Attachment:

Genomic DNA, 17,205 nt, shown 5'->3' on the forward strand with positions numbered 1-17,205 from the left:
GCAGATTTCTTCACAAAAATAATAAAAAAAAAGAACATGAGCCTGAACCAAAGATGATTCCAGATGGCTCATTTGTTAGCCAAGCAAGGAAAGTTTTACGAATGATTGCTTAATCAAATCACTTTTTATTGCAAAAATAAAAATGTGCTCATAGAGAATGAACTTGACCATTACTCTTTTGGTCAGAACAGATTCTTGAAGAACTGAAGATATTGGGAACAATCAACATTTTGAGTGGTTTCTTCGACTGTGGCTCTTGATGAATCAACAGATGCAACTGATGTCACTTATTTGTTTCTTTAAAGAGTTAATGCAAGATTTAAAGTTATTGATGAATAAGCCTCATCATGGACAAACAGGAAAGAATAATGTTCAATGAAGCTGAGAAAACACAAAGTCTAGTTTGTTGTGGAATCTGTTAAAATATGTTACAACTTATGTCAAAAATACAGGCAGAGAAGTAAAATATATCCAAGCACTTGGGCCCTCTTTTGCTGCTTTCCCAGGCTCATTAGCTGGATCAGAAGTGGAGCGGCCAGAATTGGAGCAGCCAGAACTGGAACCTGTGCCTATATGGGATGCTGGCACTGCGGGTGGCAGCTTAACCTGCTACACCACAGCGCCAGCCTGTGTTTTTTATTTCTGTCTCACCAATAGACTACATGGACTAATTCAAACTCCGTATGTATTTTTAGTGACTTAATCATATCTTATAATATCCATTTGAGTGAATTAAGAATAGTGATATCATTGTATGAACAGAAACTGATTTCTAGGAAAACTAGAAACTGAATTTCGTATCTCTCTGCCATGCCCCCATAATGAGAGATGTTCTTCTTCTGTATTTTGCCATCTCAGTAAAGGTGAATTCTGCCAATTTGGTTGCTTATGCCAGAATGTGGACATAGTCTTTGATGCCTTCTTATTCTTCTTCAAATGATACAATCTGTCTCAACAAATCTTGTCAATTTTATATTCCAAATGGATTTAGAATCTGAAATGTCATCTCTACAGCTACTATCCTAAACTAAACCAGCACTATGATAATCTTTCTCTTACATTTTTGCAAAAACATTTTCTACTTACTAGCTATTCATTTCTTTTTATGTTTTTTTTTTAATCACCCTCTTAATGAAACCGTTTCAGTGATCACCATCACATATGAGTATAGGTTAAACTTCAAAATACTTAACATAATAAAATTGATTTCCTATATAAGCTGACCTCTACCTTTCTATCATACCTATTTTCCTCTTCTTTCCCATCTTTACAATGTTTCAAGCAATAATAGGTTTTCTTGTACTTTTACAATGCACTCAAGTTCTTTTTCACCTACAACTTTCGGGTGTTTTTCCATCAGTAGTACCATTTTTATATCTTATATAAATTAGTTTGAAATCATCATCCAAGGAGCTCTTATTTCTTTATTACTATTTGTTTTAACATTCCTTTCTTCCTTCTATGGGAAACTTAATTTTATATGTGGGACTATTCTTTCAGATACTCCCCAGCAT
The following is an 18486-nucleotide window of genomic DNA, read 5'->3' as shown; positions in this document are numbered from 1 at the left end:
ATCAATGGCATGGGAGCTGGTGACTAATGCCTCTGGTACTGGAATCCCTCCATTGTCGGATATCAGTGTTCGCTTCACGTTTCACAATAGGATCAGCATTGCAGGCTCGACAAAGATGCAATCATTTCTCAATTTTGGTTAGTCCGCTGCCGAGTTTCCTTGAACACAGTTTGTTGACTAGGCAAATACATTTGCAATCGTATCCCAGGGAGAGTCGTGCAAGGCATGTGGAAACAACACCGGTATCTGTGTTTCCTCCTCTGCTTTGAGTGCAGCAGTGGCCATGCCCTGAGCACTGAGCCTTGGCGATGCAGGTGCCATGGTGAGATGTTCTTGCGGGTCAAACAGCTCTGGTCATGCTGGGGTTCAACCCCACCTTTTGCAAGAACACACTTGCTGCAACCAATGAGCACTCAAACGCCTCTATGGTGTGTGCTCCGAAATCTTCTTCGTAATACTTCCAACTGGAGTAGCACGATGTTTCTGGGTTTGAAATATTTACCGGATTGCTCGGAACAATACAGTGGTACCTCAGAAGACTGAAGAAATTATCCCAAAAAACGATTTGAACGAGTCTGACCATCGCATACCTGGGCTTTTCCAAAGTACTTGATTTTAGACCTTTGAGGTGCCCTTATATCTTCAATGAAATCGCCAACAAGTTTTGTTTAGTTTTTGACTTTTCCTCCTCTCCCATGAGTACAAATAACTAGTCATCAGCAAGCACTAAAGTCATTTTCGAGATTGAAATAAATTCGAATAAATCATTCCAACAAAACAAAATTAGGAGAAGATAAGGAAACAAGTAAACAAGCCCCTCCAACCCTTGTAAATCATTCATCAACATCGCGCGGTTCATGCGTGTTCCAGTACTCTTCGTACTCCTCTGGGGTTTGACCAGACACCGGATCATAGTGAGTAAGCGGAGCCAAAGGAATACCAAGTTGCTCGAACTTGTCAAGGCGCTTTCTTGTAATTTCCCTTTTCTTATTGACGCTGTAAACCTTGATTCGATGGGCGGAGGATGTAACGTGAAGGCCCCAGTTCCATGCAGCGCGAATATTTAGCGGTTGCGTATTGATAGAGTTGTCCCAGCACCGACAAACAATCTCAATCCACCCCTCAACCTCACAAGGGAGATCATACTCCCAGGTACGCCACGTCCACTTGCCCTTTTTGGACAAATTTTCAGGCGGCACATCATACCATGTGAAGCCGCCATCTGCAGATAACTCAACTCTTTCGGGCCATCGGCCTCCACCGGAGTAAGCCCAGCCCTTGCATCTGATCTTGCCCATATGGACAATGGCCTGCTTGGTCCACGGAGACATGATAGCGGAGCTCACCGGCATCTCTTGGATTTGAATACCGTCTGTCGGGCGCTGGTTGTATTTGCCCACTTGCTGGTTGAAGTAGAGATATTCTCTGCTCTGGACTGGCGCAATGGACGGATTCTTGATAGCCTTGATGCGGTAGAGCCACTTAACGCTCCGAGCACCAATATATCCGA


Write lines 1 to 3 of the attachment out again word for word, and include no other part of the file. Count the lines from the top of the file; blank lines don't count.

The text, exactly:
Genomic DNA, 17,205 nt, shown 5'->3' on the forward strand with positions numbered 1-17,205 from the left:
GCAGATTTCTTCACAAAAATAATAAAAAAAAAGAACATGAGCCTGAACCAAAGATGATTCCAGATGGCTCATTTGTTAGCCAAGCAAGGAAAGTTTTACGAATGATTGCTTAATCAAATCACTTTTTATTGCAAAAATAAAAATGTGCTCATAGAGAATGAACTTGACCATTACTCTTTTGGTCAGAACAGATTCTTGAAGAACTGAAGATATTGGGAACAATCAACATTTTGAGTGGTTTCTTCGACTGTGGCTCTTGATGAATCAACAGATGCAACTGATGTCACTTATTTGTTTCTTTAAAGAGTTAATGCAAGATTTAAAGTTATTGATGAATAAGCCTCATCATGGACAAACAGGAAAGAATAATGTTCAATGAAGCTGAGAAAACACAAAGTCTAGTTTGTTGTGGAATCTGTTAAAATATGTTACAACTTATGTCAAAAATACAGGCAGAGAAGTAAAATATATCCAAGCACTTGGGCCCTCTTTTGCTGCTTTCCCAGGCTCATTAGCTGGATCAGAAGTGGAGCGGCCAGAATTGGAGCAGCCAGAACTGGAACCTGTGCCTATATGGGATGCTGGCACTGCGGGTGGCAGCTTAACCTGCTACACCACAGCGCCAGCCTGTGTTTTTTATTTCTGTCTCACCAATAGACTACATGGACTAATTCAAACTCCGTATGTATTTTTAGTGACTTAATCATATCTTATAATATCCATTTGAGTGAATTAAGAATAGTGATATCATTGTATGAACAGAAACTGATTTCTAGGAAAACTAGAAACTGAATTTCGTATCTCTCTGCCATGCCCCCATAATGAGAGATGTTCTTCTTCTGTATTTTGCCATCTCAGTAAAGGTGAATTCTGCCAATTTGGTTGCTTATGCCAGAATGTGGACATAGTCTTTGATGCCTTCTTATTCTTCTTCAAATGATACAATCTGTCTCAACAAATCTTGTCAATTTTATATTCCAAATGGATTTAGAATCTGAAATGTCATCTCTACAGCTACTATCCTAAACTAAACCAGCACTATGATAATCTTTCTCTTACATTTTTGCAAAAACATTTTCTACTTACTAGCTATTCATTTCTTTTTATGTTTTTTTTTTAATCACCCTCTTAATGAAACCGTTTCAGTGATCACCATCACATATGAGTATAGGTTAAACTTCAAAATACTTAACATAATAAAATTGATTTCCTATATAAGCTGACCTCTACCTTTCTATCATACCTATTTTCCTCTTCTTTCCCATCTTTACAATGTTTCAAGCAATAATAGGTTTTCTTGTACTTTTACAATGCACTCAAGTTCTTTTTCACCTACAACTTTCGGGTGTTTTTCCATCAGTAGTACCATTTTTATATCTTATATAAATTAGTTTGAAATCATCATCCAAGGAGCTCTTATTTCTTTATTACTATTTGTTTTAACATTCCTTTCTTCCTTCTATGGGAAACTTAATTTTATATGTGGGACTATTCTTTCAGATACTCCCCAGCAT
The following is an 18486-nucleotide window of genomic DNA, read 5'->3' as shown; positions in this document are numbered from 1 at the left end: